Having known each other for more than 30 years, the two candidates for circuit judge say they work well together, and voters will benefit from two good choices.
Democrat Ron Matekaitis and Republican Bill Brady are running for the position of circuit judge in the 23rd Judicial Circuit in the Nov. 6 election.
Both currently serve as associate judges in the 16th Judicial Circuit, which includes DeKalb, Kane and Kendall counties.
DeKalb and Kendall counties will break off in December and form the 23rd Judicial Circuit. No matter who is elected Nov. 6, both men will remain judges.
While circuit judges have to be elected, associate judges are appointed by circuit judges.
In addition to appointing other judges, circuit judges approve rules that govern circuit operations and can hear felony criminal cases.
Before being appointed judge in 2009, Matekaitis served as DeKalb County’s state’s attorney for nine years.
He’s also been the city attorney for DeKalb, village attorney for Kirkland and Waterman, a state’s attorney appellate prosecutor and a special assistant attorney general.
Matekaitis also served on the DeKalb County Board and DeKalb City Council.
His decision to pursue a career in law was partly inspired by the Watergate scandal and the idea that everyone is equal under the law.
“I thought that was an awesome concept, that the law evens everything out,” he said.
Matekaitis said he enjoys positions that come with decision-making abilities and learned as state’s attorney that things aren’t always black and white.
“You literally have to weigh the results of your decisions ... and be accountable for the results of those decisions,” he said.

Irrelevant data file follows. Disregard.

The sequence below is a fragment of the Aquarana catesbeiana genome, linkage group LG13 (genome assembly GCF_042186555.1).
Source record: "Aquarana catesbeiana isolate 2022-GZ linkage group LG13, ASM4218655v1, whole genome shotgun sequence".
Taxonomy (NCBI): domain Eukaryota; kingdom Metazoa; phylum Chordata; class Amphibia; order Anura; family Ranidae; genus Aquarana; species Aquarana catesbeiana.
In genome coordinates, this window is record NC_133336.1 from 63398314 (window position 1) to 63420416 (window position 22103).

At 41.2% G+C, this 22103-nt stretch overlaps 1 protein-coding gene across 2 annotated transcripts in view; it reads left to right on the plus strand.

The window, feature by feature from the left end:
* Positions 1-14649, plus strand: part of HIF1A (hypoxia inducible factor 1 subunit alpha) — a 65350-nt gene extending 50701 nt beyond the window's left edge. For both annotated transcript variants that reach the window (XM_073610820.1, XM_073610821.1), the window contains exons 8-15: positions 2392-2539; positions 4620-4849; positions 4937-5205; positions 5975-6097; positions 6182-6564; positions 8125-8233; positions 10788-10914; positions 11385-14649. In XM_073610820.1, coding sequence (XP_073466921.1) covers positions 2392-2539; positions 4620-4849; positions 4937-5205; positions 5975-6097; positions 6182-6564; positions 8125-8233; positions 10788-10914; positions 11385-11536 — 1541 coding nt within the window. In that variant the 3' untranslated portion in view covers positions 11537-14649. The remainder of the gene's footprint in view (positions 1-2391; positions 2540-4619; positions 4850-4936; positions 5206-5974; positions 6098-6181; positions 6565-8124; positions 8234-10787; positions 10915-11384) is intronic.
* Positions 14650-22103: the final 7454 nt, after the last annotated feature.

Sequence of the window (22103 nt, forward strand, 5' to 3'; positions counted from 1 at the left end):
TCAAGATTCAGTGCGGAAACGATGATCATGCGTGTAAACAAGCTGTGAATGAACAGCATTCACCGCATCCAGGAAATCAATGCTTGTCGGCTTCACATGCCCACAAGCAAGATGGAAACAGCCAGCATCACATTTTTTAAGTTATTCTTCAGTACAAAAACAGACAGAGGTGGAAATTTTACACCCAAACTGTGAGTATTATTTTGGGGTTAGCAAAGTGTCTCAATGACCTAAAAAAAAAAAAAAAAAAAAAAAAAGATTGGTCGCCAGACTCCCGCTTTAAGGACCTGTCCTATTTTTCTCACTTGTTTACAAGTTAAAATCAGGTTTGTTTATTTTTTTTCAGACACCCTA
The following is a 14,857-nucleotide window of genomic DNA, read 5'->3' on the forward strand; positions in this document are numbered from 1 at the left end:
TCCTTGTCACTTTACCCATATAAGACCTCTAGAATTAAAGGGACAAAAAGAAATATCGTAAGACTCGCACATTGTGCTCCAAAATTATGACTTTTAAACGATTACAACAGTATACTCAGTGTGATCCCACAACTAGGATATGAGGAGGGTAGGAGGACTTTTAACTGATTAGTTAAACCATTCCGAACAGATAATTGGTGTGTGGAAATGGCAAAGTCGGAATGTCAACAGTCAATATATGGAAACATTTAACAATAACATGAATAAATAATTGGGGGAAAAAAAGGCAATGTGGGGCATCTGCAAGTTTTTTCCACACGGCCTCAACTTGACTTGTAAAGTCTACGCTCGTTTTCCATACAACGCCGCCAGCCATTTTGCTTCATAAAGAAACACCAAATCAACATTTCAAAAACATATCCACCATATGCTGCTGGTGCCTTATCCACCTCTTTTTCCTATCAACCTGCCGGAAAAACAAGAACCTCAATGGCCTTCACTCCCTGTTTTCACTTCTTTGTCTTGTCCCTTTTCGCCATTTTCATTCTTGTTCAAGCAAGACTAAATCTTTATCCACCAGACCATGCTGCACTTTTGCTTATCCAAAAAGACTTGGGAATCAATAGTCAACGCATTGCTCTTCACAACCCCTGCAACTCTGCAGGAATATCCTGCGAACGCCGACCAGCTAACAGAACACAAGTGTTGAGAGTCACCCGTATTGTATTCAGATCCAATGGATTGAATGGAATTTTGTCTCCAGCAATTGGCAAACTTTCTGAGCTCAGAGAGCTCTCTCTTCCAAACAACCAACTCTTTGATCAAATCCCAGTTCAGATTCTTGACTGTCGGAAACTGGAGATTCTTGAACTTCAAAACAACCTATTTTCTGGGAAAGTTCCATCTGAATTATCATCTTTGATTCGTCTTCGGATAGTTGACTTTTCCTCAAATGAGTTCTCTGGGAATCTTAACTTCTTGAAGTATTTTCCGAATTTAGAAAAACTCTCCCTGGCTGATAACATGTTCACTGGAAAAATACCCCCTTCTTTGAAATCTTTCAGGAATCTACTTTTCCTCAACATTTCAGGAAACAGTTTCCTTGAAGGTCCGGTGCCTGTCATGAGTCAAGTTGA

Brady has served as a judge since 2003. Before that, he was a partner at a private law firm for 18 years, and worked as a prosecutor in the DeKalb County State’s Attorney’s Office from 1975-85.
Brady said he appreciates the variety involved in the judiciary, including both criminal and civil law.
“For me, it’s like picking one of your children,” he said of the two areas.
As a lawyer, Brady said he enjoyed working with different clients each day and putting people at ease as they dealt with the legal system. That same type of interaction appeals to him as a judge, where he tries to treat everyone civilly.
In matters of campaign contributions, Matekaitis has said he will not accept donations from attorneys or their spouses during the campaign to avoid any appearance of impropriety.
Brady said he didn’t solicit or accept any donations from attorneys at two campaign fundraisers that have been held for him.
He said both he and Matekaitis likely will be the biggest donors to their respective campaigns.
The two have known each other since 1976 and have worked together in different capacities.
Matekaitis said knowing his opponent well makes campaigning easier in some respects and more difficult in others.
Regardless of the outcome, Matekaitis said the two will continue to work well together and remain friends.
“I think that the noteworthy thing about this campaign, is that the people voting in this election are going to have two good people to vote for,” Brady said.
Age: 54Party: DemocratFamily: Married, three childrenEducation: Bachelor's and law degrees from Northern Illinois UniversityOccupation: Associate judge
Age: 63Party: RepublicanFamily: Married, three childrenEducation: Bachelor's degree from the University of Notre Dame; law degree from Loyola UniversityOccupation: Associate judge